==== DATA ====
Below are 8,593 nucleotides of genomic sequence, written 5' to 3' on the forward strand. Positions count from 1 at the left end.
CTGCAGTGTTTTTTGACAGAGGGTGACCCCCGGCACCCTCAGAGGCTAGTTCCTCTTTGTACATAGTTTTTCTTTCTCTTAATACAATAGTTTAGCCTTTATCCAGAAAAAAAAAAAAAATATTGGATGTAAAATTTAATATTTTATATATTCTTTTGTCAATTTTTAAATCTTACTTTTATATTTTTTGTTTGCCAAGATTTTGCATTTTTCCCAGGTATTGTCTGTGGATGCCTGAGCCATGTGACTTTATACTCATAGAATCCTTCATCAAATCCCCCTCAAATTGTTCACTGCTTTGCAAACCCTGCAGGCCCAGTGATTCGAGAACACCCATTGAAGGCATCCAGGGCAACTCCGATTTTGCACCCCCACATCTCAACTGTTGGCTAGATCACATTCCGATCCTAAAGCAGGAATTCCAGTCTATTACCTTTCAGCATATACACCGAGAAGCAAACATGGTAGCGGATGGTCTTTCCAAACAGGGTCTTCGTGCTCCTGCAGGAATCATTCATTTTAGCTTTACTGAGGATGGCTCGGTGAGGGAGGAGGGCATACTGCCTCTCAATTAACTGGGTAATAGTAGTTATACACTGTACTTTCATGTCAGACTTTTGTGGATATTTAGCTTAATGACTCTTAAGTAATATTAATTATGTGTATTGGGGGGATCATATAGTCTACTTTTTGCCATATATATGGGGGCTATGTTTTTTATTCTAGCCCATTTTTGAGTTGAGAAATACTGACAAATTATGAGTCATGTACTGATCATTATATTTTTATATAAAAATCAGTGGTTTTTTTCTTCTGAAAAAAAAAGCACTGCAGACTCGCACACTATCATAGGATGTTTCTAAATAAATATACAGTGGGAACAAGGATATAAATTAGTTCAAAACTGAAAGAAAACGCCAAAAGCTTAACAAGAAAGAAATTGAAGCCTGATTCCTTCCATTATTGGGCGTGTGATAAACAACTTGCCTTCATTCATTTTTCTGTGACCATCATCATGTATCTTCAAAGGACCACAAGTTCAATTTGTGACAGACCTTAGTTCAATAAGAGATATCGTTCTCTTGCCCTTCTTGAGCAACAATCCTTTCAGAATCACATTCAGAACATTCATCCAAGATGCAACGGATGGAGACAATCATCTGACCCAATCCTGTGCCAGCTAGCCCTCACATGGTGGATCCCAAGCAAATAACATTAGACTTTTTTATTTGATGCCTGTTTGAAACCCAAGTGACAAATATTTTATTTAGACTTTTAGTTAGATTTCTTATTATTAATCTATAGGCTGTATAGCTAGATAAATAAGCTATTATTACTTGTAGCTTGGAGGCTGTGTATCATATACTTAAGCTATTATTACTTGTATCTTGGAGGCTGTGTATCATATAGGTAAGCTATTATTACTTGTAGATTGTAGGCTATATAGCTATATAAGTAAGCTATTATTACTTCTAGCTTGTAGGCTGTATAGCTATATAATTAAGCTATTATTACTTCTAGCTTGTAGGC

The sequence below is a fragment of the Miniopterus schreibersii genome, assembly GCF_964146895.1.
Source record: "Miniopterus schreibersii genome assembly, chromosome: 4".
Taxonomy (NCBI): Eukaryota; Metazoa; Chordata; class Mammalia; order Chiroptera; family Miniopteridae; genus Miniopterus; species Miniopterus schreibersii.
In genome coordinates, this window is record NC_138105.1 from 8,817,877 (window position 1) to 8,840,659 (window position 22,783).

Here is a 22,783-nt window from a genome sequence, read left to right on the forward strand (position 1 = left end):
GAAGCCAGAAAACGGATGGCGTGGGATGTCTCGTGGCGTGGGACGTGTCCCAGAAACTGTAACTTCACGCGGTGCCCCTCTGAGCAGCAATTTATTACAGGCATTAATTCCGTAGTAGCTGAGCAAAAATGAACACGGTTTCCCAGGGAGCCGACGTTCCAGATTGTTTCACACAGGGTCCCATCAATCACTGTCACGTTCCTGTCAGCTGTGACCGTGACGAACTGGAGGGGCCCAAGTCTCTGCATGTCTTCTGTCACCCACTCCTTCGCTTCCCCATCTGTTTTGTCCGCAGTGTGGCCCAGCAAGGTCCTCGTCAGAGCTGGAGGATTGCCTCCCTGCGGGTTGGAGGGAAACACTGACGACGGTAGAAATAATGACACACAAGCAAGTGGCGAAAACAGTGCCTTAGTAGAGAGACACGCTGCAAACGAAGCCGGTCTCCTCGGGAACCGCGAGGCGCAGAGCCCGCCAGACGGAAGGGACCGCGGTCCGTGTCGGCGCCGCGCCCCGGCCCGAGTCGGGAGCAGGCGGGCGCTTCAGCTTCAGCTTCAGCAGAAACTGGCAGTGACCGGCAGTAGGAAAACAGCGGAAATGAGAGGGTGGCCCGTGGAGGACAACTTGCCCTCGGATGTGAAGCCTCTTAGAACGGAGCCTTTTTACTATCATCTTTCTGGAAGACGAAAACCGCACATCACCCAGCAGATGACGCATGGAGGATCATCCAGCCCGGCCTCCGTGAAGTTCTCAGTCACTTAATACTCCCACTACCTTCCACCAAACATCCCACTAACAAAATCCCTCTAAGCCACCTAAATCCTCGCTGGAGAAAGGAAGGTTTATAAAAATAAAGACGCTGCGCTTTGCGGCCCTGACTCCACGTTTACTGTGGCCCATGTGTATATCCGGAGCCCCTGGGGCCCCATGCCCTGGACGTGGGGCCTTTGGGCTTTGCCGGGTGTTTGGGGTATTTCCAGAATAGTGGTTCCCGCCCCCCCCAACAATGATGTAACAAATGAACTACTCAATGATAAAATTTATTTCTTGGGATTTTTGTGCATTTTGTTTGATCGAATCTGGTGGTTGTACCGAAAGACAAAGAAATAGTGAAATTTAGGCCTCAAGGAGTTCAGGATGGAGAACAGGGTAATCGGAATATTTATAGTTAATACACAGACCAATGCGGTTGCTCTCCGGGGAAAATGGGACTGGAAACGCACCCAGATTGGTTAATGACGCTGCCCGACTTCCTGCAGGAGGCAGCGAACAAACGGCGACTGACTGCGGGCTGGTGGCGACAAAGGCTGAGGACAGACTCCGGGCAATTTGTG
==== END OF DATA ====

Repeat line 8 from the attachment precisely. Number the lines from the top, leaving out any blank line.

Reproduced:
GAAGCCAGAAAACGGATGGCGTGGGATGTCTCGTGGCGTGGGACGTGTCCCAGAAACTGTAACTTCACGCGGTGCCCCTCTGAGCAGCAATTTATTACAGGCATTAATTCCGTAGTAGCTGAGCAAAAATGAACACGGTTTCCCAGGGAGCCGACGTTCCAGATTGTTTCACACAGGGTCCCATCAATCACTGTCACGTTCCTGTCAGCTGTGACCGTGACGAACTGGAGGGGCCCAAGTCTCTGCATGTCTTCTGTCACCCACTCCTTCGCTTCCCCATCTGTTTTGTCCGCAGTGTGGCCCAGCAAGGTCCTCGTCAGAGCTGGAGGATTGCCTCCCTGCGGGTTGGAGGGAAACACTGACGACGGTAGAAATAATGACACACAAGCAAGTGGCGAAAACAGTGCCTTAGTAGAGAGACACGCTGCAAACGAAGCCGGTCTCCTCGGGAACCGCGAGGCGCAGAGCCCGCCAGACGGAAGGGACCGCGGTCCGTGTCGGCGCCGCGCCCCGGCCCGAGTCGGGAGCAGGCGGGCGCTTCAGCTTCAGCTTCAGCAGAAACTGGCAGTGACCGGCAGTAGGAAAACAGCGGAAATGAGAGGGTGGCCCGTGGAGGACAACTTGCCCTCGGATGTGAAGCCTCTTAGAACGGAGCCTTTTTACTATCATCTTTCTGGAAGACGAAAACCGCACATCACCCAGCAGATGACGCATGGAGGATCATCCAGCCCGGCCTCCGTGAAGTTCTCAGTCACTTAATACTCCCACTACCTTCCACCAAACATCCCACTAACAAAATCCCTCTAAGCCACCTAAATCCTCGCTGGAGAAAGGAAGGTTTATAAAAATAAAGACGCTGCGCTTTGCGGCCCTGACTCCACGTTTACTGTGGCCCATGTGTATATCCGGAGCCCCTGGGGCCCCATGCCCTGGACGTGGGGCCTTTGGGCTTTGCCGGGTGTTTGGGGTATTTCCAGAATAGTGGTTCCCGCCCCCCCCAACAATGATGTAACAAATGAACTACTCAATGATAAAATTTATTTCTTGGGATTTTTGTGCATTTTGTTTGATCGAATCTGGTGGTTGTACCGAAAGACAAAGAAATAGTGAAATTTAGGCCTCAAGGAGTTCAGGATGGAGAACAGGGTAATCGGAATATTTATAGTTAATACACAGACCAATGCGGTTGCTCTCCGGGGAAAATGGGACTGGAAACGCACCCAGATTGGTTAATGACGCTGCCCGACTTCCTGCAGGAGGCAGCGAACAAACGGCGACTGACTGCGGGCTGGTGGCGACAAAGGCTGAGGACAGACTCCGGGCAATTTGTG